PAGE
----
Today, among some fifteen million members, these traditional ideas prevail in modern form. Aisyiyah staff and volunteers work to make sure that women have access to information and facilities in a swiftly changing society. Initially raising money through its members to establish small community health clinics, Aisyiyah eventually garnered support from local and national ministries. The organisation now works with national and international donors, and has established thousands of schools, including early childhood, primary and secondary schools and universities. Aisyiyah also supports health facilities including maternal and community hospitals, health centres and healthcare posts all through Indonesia – for which Aisyiyah provides funds, research and sometimes operational assistance. Over 1000 family business ventures, such as cooperatives for women’s economic empowerment, also receive funding and facilitation through Aisyiyah.

Acha (left) catches up with Ema, an Aisyiyah volunteer.
Acha (left) catches up with Ema, an Aisyiyah volunteer.

The Coordinator of the Social Management Division of Aisyiyah, Wa Ode Asmawati, known as ‘Acha’, describes Aisyiyah as a ‘social movement’ of progressive Islam, rather than merely an organisation. According to Acha, Aisyiyah seeks to embrace modern principles and practices, including respect for women’s rights, while maintaining Islamic values through community and religion.

‘We talk about humanity, how to help others, how to care about injustice,’ Acha says. ‘I believe in these things. We have the same soul. Muhammadiyah founded Aisyiyah to care for social problems. That’s the goal of Muhammadiyah, long-term. Our religion says, if you care for people, you have the faith, but if you don’t care for people you are not included in the community.’

Despite a mandate of women’s empowerment, it is unlikely that the word ‘feminism’ will come up in descriptions of Aisyiyah’s work. The women’s movement in Indonesia sometimes avoids the term, and in some circles the idea of feminism is met with horror, because it is associated with Western ideas. However, the suggestion that Indonesian women might not be empowered is equally rejected by Aisyiyah. Both Noordjana and Tri are passionate about the status of women’s rights in their country.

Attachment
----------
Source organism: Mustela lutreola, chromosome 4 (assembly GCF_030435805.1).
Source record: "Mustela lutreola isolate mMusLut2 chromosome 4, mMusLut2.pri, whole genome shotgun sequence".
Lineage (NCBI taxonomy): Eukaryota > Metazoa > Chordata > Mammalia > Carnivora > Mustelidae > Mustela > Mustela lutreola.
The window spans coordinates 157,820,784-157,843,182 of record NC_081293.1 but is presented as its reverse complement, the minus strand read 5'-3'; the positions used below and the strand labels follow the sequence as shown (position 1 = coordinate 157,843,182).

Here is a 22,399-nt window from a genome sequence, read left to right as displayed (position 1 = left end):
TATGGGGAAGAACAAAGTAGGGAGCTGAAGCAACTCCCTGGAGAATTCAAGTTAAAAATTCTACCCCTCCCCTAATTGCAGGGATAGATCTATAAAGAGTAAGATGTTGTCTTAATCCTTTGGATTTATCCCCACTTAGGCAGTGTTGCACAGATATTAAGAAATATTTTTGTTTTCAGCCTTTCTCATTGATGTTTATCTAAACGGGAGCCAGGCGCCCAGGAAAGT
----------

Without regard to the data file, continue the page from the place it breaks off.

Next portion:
‘Are woman in Indonesia already empowered? Yes, this is in progress,’ Tri explains. ‘Since Aisyiyah was established, many women’s organisations have started up, from Papua to Aceh. This is a sign that women’s organisations are strong in civil society, and that women in Indonesia are empowered. But some women need assistance to get that power, and this needs to be explained to the local leaders.’

A village midwife explains how a test for cervical cancer works. Photo: Ng Swan Ti for MAMPU

Big dreams, big future

The economic and social empowerment of women is one of the most pressing concerns in Indonesia today. Despite a high rate of literacy and increasing levels of education, the rate of maternal mortality among Indonesian women is one of the highest in the region, with 228 women per 100,00 dying of complications related to childbearing (double the South-East Asian average of 110 women per 100,000), often because they lack access to resources and information about reproductive health. In some areas, like Papua (which shares a border with Papua New Guinea), the rate is closer to 1000 women per 100,000. Indonesia has increasingly effective health systems in place, but many women living in poverty either can’t access these services, or don’t know how to. Limited access to information and resources like doctors and clinics is one problem. The decentralisation of government in Indonesia is another – local governments are responsible for social services that they are often not resourced to deliver or capable of delivering. Added to this is the social stigma around discussing women’s reproductive health – something that is difficult to overcome. For women living in rural areas, often in cramped conditions and small communities, open conversations about childbirth, HIV and cervical and breast cancer often aren’t an option.

‘When people think of reproductive rights, we want them to think of Aisyiyah,’ says Noordjana. ‘Our dream is for Aisyiyah is to be a strong centre of reference to discuss health rights. Women are important people in the family, in the community, and nationally, so it’s very important to provide information about reproductive health. But in Indonesia, most women don’t have the proper information. If they had that, they would have the power to act. The problem is that sometimes local governments don’t know that there are problems in the community.’